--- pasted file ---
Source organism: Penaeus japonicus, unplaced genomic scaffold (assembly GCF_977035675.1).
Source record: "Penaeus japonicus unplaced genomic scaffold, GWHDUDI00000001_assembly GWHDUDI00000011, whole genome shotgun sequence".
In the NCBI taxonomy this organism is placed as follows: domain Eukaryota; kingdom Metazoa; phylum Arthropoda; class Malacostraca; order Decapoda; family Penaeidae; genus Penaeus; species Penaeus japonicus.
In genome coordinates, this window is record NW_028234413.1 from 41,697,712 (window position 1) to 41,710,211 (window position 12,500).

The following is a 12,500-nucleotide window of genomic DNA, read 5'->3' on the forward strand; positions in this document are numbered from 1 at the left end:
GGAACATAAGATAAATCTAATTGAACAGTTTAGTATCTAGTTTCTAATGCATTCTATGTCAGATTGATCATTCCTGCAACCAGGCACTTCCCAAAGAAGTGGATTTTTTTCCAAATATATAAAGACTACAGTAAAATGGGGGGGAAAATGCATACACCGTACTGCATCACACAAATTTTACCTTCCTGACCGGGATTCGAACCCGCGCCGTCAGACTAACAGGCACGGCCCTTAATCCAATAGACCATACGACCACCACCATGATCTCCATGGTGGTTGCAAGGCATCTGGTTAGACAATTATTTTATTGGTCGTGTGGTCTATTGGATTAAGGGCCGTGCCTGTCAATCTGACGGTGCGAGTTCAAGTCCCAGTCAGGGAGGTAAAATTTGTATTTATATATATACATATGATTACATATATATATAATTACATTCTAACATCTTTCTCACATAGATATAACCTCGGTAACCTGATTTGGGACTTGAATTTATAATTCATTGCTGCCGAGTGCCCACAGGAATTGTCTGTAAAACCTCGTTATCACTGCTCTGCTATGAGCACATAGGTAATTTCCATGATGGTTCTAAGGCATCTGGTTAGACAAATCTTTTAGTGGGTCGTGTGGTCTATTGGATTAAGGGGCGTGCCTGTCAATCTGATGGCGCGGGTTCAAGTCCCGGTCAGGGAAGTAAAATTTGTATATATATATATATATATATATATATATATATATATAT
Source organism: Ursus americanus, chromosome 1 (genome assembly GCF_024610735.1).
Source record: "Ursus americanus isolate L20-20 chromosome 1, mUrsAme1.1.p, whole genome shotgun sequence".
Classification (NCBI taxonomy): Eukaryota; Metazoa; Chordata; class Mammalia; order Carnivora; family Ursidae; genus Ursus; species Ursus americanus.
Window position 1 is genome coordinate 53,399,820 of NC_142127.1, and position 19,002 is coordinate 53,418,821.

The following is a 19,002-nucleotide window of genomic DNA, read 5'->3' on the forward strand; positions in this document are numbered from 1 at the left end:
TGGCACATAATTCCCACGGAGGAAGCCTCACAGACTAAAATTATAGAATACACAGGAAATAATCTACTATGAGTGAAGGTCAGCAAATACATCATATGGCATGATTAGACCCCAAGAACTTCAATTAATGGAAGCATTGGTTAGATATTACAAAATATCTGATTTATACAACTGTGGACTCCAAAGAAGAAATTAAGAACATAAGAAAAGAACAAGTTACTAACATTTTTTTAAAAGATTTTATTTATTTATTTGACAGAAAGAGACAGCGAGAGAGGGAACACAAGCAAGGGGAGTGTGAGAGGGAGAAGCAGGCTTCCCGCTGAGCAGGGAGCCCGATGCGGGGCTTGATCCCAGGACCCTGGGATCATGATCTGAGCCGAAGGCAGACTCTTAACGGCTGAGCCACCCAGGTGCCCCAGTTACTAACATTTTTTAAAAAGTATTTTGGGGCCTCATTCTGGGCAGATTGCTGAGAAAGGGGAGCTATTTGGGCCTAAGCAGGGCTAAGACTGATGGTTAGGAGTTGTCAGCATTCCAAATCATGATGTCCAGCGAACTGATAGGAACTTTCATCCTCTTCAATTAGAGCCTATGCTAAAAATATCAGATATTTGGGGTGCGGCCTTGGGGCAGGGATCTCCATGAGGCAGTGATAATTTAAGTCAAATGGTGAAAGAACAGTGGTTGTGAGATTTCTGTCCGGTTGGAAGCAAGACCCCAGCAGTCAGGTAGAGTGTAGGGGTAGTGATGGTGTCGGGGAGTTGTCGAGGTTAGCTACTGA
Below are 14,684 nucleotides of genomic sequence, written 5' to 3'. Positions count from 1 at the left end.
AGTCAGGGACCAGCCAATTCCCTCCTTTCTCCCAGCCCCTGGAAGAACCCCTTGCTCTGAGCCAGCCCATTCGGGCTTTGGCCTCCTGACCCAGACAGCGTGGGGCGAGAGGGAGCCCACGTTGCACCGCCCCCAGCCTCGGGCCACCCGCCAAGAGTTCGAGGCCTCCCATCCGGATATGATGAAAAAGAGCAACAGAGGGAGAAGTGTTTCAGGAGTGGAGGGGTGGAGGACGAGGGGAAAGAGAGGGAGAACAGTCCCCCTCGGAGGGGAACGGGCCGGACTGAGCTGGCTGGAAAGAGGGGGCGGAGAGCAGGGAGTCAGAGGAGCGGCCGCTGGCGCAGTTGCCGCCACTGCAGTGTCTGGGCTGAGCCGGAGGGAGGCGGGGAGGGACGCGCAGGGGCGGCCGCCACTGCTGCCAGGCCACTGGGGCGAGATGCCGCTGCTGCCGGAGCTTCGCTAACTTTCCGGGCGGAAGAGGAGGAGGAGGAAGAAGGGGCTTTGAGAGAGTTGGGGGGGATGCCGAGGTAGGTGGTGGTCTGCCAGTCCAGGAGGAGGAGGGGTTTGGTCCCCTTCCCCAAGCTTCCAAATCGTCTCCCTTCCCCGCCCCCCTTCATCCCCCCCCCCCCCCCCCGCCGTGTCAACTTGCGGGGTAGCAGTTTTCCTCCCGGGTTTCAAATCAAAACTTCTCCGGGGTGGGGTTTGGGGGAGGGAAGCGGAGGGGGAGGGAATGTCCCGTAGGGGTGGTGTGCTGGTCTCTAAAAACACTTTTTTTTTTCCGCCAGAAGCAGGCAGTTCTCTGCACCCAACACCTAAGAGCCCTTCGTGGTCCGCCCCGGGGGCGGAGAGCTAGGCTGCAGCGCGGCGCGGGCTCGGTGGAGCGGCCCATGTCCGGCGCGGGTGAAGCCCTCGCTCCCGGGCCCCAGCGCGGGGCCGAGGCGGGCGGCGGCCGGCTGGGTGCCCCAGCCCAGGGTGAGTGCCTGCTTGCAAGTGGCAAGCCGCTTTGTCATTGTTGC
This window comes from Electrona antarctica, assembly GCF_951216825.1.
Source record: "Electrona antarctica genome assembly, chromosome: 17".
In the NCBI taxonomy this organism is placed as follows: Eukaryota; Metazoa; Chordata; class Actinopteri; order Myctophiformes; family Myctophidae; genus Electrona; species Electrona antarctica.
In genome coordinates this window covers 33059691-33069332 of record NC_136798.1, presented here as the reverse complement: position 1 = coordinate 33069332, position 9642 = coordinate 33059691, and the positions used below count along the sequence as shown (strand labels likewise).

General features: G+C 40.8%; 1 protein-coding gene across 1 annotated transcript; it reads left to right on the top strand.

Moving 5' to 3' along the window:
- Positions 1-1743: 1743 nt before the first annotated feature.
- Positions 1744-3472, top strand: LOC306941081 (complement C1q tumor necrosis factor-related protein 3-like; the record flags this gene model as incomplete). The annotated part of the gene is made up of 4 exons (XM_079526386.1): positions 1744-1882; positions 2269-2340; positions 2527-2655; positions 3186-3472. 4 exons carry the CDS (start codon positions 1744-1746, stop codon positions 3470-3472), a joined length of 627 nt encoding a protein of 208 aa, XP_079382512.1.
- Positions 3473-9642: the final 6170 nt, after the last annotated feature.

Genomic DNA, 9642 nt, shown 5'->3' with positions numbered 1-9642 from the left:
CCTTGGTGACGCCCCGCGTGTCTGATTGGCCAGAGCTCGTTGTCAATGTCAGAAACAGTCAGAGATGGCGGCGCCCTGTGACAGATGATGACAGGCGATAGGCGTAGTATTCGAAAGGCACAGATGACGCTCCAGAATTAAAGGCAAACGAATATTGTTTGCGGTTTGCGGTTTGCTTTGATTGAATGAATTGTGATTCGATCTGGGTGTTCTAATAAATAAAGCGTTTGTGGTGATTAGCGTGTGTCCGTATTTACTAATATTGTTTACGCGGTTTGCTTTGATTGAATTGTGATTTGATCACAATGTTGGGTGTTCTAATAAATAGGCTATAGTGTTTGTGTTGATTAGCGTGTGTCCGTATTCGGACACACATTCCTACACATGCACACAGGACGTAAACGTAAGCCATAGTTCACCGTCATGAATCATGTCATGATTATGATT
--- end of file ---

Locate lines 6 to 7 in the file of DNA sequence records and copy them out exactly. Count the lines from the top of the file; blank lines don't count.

GGAACATAAGATAAATCTAATTGAACAGTTTAGTATCTAGTTTCTAATGCATTCTATGTCAGATTGATCATTCCTGCAACCAGGCACTTCCCAAAGAAGTGGATTTTTTTCCAAATATATAAAGACTACAGTAAAATGGGGGGGAAAATGCATACACCGTACTGCATCACACAAATTTTACCTTCCTGACCGGGATTCGAACCCGCGCCGTCAGACTAACAGGCACGGCCCTTAATCCAATAGACCATACGACCACCACCATGATCTCCATGGTGGTTGCAAGGCATCTGGTTAGACAATTATTTTATTGGTCGTGTGGTCTATTGGATTAAGGGCCGTGCCTGTCAATCTGACGGTGCGAGTTCAAGTCCCAGTCAGGGAGGTAAAATTTGTATTTATATATATACATATGATTACATATATATATAATTACATTCTAACATCTTTCTCACATAGATATAACCTCGGTAACCTGATTTGGGACTTGAATTTATAATTCATTGCTGCCGAGTGCCCACAGGAATTGTCTGTAAAACCTCGTTATCACTGCTCTGCTATGAGCACATAGGTAATTTCCATGATGGTTCTAAGGCATCTGGTTAGACAAATCTTTTAGTGGGTCGTGTGGTCTATTGGATTAAGGGGCGTGCCTGTCAATCTGATGGCGCGGGTTCAAGTCCCGGTCAGGGAAGTAAAATTTGTATATATATATATATATATATATATATATATATATATAT
Source organism: Ursus americanus, chromosome 1 (genome assembly GCF_024610735.1).